From a collection of eight creative nonfiction pieces that range from the explosive to the breathtakingly innovative, we chose Hawa Jande Golakai’s witty rebuttal to stereotypes, “Fugee.” An affecting interrogation of the Ebola crisis in Liberia, as well as of identity and the life of an artist-cum-clinical scientist, “Fugee” is delivered in a beguiling blend of humorous, quotable, often-lyrical sentences. Golakai documents one of the most precarious moments for the African continent with the seriousness it deserves but also the private, subjective dimension it requires. The essay is the perfect modulation of distance and nearness, pain and humor, social commentary and the confessional. In many ways, “Fugee” exemplifies, in the deftness of its composition and the humaneness of its delivery, Ellah Allfrey’s notion of a “specifically African genre of creative nonfiction.”
Golakai’s piece is available to read for free on Granta.com, but it was originally published in Safe House, a groundbreaking nonfiction collection edited by Ellah Allfrey.
THE BRITTLE PAPER ANNIVERSARY AWARD ($300)
From a mix of twelve conversation-driving fiction, poetry and nonfiction published on our site, we chose Chibuihe Obi’s brave, impactful “We’re Queer, We’re Here.” A query into the paucity of Nigerian literature about queerness and an expatiation of the immediate violence that so empowers homophobia, Obi’s work is all the more important given the unfortunate circumstance of his kidnapping – which only strengthens his work’s premise. Published, in a weird coincidence, on May 17, the International Day Against Homophobia, Transphobia and Biphobia, the essay racked up 2,000 views in its first week, and more than 6,000 views in its first five weeks and, five months later, is inching towards 8,000 views, at a rate that might move it into our top-20 most-viewed posts within months.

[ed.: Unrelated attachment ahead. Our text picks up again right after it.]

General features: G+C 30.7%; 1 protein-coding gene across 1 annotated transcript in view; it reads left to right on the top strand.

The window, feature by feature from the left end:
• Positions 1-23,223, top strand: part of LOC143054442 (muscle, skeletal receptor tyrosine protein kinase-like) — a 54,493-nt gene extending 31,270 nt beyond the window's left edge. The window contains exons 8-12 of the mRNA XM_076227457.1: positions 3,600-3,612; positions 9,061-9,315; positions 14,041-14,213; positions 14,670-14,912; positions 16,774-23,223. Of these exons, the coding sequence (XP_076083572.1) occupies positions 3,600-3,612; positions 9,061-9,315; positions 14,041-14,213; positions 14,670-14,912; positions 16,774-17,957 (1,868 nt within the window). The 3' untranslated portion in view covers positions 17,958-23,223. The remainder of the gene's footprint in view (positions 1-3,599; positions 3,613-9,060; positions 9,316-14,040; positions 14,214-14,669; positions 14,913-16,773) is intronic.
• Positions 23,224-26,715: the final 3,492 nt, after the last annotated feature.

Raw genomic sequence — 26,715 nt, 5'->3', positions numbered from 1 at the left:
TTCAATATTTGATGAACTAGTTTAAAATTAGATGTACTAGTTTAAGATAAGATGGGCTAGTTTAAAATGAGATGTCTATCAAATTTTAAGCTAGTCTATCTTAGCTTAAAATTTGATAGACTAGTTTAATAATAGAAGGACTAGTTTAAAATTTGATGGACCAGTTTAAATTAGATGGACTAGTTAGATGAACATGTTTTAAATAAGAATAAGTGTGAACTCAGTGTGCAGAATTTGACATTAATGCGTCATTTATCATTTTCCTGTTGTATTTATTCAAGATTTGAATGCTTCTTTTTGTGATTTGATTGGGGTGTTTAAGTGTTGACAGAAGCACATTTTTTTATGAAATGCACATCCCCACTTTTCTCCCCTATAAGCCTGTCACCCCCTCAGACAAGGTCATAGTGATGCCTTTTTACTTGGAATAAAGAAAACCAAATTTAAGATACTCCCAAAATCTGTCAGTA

Congratulations to Sisonke Msimang, Megan Ross, J.K. Anowe, Hawa Jande Golakai and Chibuihe Obi.